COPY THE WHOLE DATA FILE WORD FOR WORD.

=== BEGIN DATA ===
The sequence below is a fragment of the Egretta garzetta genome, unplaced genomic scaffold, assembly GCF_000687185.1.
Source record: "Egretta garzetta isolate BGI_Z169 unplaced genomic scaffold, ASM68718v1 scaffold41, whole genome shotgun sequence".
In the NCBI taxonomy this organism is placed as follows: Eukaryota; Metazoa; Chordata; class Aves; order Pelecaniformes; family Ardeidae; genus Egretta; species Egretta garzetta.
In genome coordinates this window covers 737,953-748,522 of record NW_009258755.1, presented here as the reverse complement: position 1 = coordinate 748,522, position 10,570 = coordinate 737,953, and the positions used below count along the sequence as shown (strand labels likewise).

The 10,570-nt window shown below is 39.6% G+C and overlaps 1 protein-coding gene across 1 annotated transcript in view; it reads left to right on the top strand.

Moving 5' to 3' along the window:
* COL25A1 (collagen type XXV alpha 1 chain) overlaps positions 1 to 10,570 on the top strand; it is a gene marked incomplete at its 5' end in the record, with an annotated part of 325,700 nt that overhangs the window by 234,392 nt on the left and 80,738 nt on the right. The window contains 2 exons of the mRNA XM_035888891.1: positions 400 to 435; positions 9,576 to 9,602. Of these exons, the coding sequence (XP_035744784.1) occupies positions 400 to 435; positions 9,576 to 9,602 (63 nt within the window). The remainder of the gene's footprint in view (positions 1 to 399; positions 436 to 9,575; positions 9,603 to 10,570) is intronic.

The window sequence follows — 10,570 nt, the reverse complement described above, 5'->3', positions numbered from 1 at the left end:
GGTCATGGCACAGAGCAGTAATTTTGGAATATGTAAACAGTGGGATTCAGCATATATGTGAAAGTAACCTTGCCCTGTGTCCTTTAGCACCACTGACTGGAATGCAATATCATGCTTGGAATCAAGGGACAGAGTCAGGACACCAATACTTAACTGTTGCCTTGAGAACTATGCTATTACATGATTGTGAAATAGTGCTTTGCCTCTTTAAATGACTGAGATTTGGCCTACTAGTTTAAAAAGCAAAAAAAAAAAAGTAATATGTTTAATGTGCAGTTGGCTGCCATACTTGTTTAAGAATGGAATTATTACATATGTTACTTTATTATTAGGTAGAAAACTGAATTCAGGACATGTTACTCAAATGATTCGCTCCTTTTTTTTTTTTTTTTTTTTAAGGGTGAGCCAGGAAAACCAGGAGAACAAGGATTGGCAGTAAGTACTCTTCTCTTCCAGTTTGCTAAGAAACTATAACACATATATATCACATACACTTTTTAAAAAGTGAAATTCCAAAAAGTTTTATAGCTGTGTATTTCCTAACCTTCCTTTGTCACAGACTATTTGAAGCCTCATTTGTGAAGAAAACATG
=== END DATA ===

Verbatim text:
The sequence below is a fragment of the Egretta garzetta genome, unplaced genomic scaffold, assembly GCF_000687185.1.
Source record: "Egretta garzetta isolate BGI_Z169 unplaced genomic scaffold, ASM68718v1 scaffold41, whole genome shotgun sequence".
In the NCBI taxonomy this organism is placed as follows: Eukaryota; Metazoa; Chordata; class Aves; order Pelecaniformes; family Ardeidae; genus Egretta; species Egretta garzetta.
In genome coordinates this window covers 737,953-748,522 of record NW_009258755.1, presented here as the reverse complement: position 1 = coordinate 748,522, position 10,570 = coordinate 737,953, and the positions used below count along the sequence as shown (strand labels likewise).

The 10,570-nt window shown below is 39.6% G+C and overlaps 1 protein-coding gene across 1 annotated transcript in view; it reads left to right on the top strand.

Moving 5' to 3' along the window:
* COL25A1 (collagen type XXV alpha 1 chain) overlaps positions 1 to 10,570 on the top strand; it is a gene marked incomplete at its 5' end in the record, with an annotated part of 325,700 nt that overhangs the window by 234,392 nt on the left and 80,738 nt on the right. The window contains 2 exons of the mRNA XM_035888891.1: positions 400 to 435; positions 9,576 to 9,602. Of these exons, the coding sequence (XP_035744784.1) occupies positions 400 to 435; positions 9,576 to 9,602 (63 nt within the window). The remainder of the gene's footprint in view (positions 1 to 399; positions 436 to 9,575; positions 9,603 to 10,570) is intronic.

The window sequence follows — 10,570 nt, the reverse complement described above, 5'->3', positions numbered from 1 at the left end:
GGTCATGGCACAGAGCAGTAATTTTGGAATATGTAAACAGTGGGATTCAGCATATATGTGAAAGTAACCTTGCCCTGTGTCCTTTAGCACCACTGACTGGAATGCAATATCATGCTTGGAATCAAGGGACAGAGTCAGGACACCAATACTTAACTGTTGCCTTGAGAACTATGCTATTACATGATTGTGAAATAGTGCTTTGCCTCTTTAAATGACTGAGATTTGGCCTACTAGTTTAAAAAGCAAAAAAAAAAAAGTAATATGTTTAATGTGCAGTTGGCTGCCATACTTGTTTAAGAATGGAATTATTACATATGTTACTTTATTATTAGGTAGAAAACTGAATTCAGGACATGTTACTCAAATGATTCGCTCCTTTTTTTTTTTTTTTTTTTTAAGGGTGAGCCAGGAAAACCAGGAGAACAAGGATTGGCAGTAAGTACTCTTCTCTTCCAGTTTGCTAAGAAACTATAACACATATATATCACATACACTTTTTAAAAAGTGAAATTCCAAAAAGTTTTATAGCTGTGTATTTCCTAACCTTCCTTTGTCACAGACTATTTGAAGCCTCATTTGTGAAGAAAACATG